7.2. It has to be reviewed whether existing stipulations on safety are being complied with in all banks before issuance new instructions running into several pages.

8.1. Trust in banks is to be safeguarded to protect our national interests. Coloured news which may cause apprehensions should not be allowed to spread. Some people are eager to use the fraud as a stick to beat the public sector. The attitude of kicking a person who has fallen should not be allowed to destroy the morale of honest officers in PNB as well as other banks. Unless banks disburse loans in a prudent manner the economy will become stagnant; employment opportunities will not be created.

8.2. We should not forget that the global financial crisis of 2008 was created by large private sector banks abroad.

8.3. The insurance cover for deposits is Rs.1 lakh only in all banks in India, including public sector banks. Notwithstanding this, based on the experience so far it is comforting to note that that the public sector has the backing of the Central Government. PNB has assets to the tune of Rs.7 lakh crore indicating its inner strength.

8.4. The Central Government had recently announced a package of Rs.2.11 lakh crore for recapitalisation of public sector banks.

8.5. Let us hope that at this juncture, the Central Government may defer the Financial Resolution and Deposit Insurance Bill,2017 which envisages bail-in provisions to rehabilitate failing banks by using the depositors’ money.

8.6. Let the provisions of the Bill which carry the message that taxpayers’ money cannot be used time and again to meet the lapses on the part of banks, become instrumental in correcting the lax approach in the banking sector. After the introduction of Goods and Services Tax even ordinary people have become tax payers.

8.7. We should become capable of selecting banks with discernment. This will make the banks and their staff to become more responsible. Let us hope that the officials will carefully observe safety stipulations tvo protect the interest of depositors and make efforts with prudence and promptitude to ensure timely availability of loans. For this, there is no need for a differentiation between banks in the public sector and private sector; all should have their place in the performing sector.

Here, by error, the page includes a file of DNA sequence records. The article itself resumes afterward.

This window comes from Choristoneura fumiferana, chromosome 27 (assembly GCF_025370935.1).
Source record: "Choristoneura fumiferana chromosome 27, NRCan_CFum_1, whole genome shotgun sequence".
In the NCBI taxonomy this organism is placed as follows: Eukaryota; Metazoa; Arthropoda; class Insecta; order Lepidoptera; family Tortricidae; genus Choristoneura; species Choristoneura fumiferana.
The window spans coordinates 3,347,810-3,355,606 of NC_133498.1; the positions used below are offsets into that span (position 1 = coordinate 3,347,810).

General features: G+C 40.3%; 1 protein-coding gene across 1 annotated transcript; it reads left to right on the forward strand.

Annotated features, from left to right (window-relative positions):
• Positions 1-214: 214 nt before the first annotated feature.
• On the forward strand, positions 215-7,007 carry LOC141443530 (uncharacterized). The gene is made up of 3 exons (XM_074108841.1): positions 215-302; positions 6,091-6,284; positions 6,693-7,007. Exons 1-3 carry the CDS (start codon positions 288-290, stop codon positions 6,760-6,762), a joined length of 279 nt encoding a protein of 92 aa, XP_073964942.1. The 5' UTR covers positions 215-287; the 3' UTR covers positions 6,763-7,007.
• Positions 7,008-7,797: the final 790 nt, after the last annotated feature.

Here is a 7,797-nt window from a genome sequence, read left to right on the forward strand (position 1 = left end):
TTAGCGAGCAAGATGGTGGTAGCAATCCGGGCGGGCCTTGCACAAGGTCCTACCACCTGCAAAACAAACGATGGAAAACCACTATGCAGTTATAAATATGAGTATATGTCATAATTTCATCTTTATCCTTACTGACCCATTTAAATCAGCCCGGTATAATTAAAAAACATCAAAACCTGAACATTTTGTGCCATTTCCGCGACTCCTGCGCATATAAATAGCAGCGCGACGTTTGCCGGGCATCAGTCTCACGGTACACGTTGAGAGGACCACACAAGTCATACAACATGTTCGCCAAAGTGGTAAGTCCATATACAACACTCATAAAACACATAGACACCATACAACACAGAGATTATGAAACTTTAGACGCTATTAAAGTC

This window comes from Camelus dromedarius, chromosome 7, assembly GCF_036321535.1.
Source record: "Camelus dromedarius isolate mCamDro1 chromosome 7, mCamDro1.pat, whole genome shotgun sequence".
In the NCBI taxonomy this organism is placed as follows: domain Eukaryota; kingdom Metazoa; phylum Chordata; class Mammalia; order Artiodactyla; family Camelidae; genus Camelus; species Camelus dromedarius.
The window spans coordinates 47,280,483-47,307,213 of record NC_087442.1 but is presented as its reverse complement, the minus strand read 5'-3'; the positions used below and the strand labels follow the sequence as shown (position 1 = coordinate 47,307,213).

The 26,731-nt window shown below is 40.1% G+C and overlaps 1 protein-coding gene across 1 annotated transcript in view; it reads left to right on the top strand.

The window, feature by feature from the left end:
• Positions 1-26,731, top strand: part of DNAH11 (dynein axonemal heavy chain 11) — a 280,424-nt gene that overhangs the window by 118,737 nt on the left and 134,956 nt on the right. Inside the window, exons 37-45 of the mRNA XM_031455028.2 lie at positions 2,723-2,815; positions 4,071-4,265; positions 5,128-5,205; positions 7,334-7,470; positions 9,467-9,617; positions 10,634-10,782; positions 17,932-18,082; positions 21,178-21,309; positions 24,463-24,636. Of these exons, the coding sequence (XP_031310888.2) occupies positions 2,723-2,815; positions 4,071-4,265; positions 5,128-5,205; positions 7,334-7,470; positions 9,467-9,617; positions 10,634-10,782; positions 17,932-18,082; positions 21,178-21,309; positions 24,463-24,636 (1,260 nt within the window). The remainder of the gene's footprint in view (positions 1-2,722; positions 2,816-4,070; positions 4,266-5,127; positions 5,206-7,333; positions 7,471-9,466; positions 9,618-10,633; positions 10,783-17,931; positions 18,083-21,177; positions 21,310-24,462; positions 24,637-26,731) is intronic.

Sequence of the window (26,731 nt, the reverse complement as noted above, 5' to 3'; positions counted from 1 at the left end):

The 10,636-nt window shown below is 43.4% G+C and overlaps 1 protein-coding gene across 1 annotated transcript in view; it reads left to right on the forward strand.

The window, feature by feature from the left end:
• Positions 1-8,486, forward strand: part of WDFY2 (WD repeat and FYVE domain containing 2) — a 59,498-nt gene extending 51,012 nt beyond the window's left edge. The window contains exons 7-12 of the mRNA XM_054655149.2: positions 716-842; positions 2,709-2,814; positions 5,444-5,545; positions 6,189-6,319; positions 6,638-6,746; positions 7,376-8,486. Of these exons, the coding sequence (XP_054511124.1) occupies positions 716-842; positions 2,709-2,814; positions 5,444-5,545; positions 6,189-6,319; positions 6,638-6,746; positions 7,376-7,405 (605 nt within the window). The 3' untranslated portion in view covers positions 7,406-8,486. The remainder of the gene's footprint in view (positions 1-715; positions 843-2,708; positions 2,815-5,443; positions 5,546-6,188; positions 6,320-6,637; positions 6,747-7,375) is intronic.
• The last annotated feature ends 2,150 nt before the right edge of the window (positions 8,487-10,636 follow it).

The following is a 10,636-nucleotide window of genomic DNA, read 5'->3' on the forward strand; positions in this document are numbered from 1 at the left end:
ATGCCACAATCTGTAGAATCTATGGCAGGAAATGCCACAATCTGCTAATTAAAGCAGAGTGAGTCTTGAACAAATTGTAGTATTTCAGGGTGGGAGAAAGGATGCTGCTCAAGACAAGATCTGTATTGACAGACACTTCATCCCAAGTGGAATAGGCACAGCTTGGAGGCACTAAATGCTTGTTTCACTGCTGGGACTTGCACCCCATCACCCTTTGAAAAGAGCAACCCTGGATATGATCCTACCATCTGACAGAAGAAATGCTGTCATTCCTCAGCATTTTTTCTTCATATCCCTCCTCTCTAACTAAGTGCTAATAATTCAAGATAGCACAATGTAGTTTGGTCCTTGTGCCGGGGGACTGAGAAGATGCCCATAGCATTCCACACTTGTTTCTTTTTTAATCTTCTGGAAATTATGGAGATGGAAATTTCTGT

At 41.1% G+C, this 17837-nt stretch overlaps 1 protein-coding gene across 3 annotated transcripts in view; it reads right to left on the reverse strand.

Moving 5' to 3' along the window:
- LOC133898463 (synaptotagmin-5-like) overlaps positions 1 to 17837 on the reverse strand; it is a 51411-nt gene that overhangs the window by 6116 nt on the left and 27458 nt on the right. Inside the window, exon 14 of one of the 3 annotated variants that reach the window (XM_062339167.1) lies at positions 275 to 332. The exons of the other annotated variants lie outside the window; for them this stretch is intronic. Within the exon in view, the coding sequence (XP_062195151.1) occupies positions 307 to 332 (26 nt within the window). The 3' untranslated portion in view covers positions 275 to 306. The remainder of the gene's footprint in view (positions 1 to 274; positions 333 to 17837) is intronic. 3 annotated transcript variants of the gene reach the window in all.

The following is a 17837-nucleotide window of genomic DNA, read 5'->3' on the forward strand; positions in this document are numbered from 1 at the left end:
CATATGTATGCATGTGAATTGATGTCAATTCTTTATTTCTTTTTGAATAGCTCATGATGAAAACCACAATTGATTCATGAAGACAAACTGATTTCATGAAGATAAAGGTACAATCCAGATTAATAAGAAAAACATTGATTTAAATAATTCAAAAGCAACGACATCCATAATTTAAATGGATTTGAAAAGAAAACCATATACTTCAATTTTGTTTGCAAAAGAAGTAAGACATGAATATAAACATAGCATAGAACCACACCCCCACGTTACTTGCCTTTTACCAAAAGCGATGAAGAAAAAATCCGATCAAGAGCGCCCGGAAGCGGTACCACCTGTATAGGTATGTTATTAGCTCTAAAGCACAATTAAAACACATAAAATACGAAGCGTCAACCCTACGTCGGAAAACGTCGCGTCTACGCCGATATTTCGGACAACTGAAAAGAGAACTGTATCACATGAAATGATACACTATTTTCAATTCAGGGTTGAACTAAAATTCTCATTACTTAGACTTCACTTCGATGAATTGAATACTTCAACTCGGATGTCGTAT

Writer is Former Chairman BIFR, Union Bank of India, Corporation Bank and South Indian Bank.

FOLLOWING is also worth reading which exhibits sympathy for demoralised staff of PNB

Reproduced as received but worth reflecting

On account of PNB fraud media, customers, politicians, general public and sometimes even ministry officials  talk very casually and indulge in lose talk about PSU banks functioning.

Agreed that there are a few dishonest staff (less than 0.01%) which have brought a bad name to the PSU banks. But this cannot be allowed to undermine the silent hardworking and honestly performing 99.99% staff who give their 100% efforts for the improvement of the PSU banking system.

Right now go any PNB branch and you will notice the  staff is totally demoralised and feeling ashamed to face people as if they have committed the fraud.

I do not deny the fact that PSU banking system is going through a rough patch and very bad time due to several reasons many of which are due to external reasons beyond control of the bank.

But people critising the PSU banks cooly forget the heroic efforts taken by 99% of staff which is loyal and honest. PSU banks are the lifeline of Indian economy.

They freed the poor villagers from the clutches of the centuries of oppresive financial wickedness of local sahukaars and mahajans.

They brought within the reach of common man so many luxuries and comforts of life in those days when financial  institutions used to lend only to the rich and wealthy.

Crores of enterprenuers were developed in the nooks and corner of India due to timely and adequate finance and trust of the psu banks.

PSU banks are responsible to a great extent for the rapid industrialisation of our country as well as massive agri revolution.

Poor and needy sections of the society were serviced and continue to be serviced even today mainly by the PSU banks.

Middle class  enjoys luxuries like hifi car, big house, lavish furniture etc due to liberal and affordable loans given by psu banks.

Had PSU banks not been there today, none of  these foreign and private sector banks would have even looked at the poor, lower and middle class sections of society which accounts for nearly 98% of society.

The efforts of these 99.99% unsung heros cannot be simply swayed away by lose talk and baseless arguments.

Late sitting, sacrificing personal life and family time is UNHEARD of in any other sector .